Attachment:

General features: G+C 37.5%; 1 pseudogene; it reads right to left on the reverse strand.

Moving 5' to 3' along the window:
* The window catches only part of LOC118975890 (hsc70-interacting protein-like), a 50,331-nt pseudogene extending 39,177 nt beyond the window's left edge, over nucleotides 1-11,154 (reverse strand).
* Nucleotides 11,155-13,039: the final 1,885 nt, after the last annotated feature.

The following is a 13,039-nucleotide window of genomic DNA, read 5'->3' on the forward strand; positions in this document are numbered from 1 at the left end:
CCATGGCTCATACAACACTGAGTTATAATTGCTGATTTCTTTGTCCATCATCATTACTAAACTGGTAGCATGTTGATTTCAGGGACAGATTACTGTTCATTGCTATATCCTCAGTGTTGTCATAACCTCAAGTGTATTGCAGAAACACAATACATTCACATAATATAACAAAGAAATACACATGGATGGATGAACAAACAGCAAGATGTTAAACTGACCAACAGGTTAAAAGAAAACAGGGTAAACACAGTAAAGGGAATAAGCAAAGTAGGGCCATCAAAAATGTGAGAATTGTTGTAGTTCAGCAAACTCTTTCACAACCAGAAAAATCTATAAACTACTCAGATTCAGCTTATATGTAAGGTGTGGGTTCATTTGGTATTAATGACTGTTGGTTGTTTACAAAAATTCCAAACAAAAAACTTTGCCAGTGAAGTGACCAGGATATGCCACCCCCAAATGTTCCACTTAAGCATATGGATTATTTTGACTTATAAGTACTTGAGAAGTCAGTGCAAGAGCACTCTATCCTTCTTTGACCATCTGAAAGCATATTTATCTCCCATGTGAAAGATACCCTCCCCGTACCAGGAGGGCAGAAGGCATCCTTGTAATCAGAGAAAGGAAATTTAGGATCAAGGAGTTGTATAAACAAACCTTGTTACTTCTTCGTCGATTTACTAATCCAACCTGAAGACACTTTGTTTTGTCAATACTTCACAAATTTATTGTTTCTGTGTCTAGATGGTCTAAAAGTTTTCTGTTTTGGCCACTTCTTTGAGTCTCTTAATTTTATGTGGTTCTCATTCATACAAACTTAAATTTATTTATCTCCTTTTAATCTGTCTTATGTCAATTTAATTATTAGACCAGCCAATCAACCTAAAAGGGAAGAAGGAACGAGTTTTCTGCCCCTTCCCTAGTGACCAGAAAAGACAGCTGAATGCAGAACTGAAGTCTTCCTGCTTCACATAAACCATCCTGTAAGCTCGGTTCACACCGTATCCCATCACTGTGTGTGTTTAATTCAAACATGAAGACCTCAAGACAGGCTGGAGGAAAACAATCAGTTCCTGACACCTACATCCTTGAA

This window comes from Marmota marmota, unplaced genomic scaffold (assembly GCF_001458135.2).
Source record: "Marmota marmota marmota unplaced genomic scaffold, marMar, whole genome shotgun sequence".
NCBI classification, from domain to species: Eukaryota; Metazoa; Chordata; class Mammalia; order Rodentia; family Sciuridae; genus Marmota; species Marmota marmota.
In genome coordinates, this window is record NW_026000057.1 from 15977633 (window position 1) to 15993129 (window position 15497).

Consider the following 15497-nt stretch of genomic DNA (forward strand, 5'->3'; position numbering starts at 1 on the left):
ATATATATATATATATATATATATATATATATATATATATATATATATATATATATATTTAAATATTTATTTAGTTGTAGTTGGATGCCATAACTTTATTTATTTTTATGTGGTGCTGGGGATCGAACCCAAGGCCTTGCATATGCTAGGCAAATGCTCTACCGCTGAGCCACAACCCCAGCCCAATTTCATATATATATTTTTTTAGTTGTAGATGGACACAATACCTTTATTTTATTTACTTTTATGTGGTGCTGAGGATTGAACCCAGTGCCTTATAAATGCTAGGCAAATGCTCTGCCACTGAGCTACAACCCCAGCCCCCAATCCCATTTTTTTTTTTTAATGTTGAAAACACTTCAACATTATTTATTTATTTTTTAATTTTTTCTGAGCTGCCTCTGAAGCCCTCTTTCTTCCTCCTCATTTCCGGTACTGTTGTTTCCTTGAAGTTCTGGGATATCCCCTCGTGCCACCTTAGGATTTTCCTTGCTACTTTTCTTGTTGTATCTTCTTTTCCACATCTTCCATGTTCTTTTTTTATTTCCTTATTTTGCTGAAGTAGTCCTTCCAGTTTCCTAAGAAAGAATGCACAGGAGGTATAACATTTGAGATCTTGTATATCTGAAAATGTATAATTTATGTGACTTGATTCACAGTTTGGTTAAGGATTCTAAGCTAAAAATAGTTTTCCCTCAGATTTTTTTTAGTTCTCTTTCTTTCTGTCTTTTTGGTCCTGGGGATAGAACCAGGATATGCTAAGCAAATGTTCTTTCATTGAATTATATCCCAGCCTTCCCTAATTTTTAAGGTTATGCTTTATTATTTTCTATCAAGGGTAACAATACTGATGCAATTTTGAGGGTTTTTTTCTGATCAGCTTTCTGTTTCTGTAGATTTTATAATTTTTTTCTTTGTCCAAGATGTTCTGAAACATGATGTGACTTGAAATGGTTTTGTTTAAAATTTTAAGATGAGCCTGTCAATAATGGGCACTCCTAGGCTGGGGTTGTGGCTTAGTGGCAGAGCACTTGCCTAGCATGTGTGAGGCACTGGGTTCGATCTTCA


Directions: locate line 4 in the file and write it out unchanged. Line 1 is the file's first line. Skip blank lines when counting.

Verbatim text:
* Nucleotides 11,155-13,039: the final 1,885 nt, after the last annotated feature.